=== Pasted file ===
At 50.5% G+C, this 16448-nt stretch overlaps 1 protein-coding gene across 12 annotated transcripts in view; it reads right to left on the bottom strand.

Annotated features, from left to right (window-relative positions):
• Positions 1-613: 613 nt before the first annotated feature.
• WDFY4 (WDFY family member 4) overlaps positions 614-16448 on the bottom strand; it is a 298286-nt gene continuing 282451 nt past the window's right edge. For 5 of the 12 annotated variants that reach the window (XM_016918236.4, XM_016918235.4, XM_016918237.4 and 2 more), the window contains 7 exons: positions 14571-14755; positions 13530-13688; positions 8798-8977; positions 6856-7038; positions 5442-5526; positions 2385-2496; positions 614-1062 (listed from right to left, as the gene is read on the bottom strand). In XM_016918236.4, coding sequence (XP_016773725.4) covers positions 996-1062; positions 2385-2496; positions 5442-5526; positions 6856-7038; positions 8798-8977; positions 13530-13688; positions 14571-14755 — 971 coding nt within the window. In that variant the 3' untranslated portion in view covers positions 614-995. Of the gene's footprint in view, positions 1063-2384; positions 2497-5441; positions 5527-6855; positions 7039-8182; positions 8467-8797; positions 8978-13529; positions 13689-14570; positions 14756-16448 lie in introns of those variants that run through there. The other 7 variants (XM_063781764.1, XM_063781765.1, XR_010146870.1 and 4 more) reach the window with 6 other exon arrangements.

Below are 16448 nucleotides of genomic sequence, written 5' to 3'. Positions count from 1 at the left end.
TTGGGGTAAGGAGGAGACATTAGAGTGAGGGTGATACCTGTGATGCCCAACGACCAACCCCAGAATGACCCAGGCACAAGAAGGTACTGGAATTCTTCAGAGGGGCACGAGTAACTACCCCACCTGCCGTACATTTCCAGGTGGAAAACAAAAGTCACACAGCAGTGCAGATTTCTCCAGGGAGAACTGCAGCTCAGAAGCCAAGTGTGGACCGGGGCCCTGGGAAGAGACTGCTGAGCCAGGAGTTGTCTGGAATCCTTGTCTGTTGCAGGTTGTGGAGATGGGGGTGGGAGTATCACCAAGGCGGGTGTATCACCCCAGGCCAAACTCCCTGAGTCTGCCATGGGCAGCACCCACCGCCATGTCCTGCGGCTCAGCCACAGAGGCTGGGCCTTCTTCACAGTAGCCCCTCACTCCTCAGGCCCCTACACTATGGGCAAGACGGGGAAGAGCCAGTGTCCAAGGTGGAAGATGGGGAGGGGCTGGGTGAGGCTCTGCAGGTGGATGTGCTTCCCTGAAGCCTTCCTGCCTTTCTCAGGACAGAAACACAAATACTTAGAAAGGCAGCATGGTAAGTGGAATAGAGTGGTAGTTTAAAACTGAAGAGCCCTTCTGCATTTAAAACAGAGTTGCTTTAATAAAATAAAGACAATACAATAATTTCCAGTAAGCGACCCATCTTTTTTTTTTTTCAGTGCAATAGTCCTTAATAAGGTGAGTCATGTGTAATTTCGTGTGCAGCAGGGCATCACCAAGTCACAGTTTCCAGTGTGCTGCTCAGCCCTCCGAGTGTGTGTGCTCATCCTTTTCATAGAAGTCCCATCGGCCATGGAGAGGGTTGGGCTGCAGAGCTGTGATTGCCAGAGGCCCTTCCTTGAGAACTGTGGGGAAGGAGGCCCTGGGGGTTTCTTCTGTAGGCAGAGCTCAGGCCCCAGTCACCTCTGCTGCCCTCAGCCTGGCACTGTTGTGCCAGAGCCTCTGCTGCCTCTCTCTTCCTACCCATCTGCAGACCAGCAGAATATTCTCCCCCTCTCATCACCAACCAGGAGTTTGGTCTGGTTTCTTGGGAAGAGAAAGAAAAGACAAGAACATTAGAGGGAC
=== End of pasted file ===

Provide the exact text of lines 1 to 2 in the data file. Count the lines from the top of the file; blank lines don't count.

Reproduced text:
At 50.5% G+C, this 16448-nt stretch overlaps 1 protein-coding gene across 12 annotated transcripts in view; it reads right to left on the bottom strand.

Annotated features, from left to right (window-relative positions):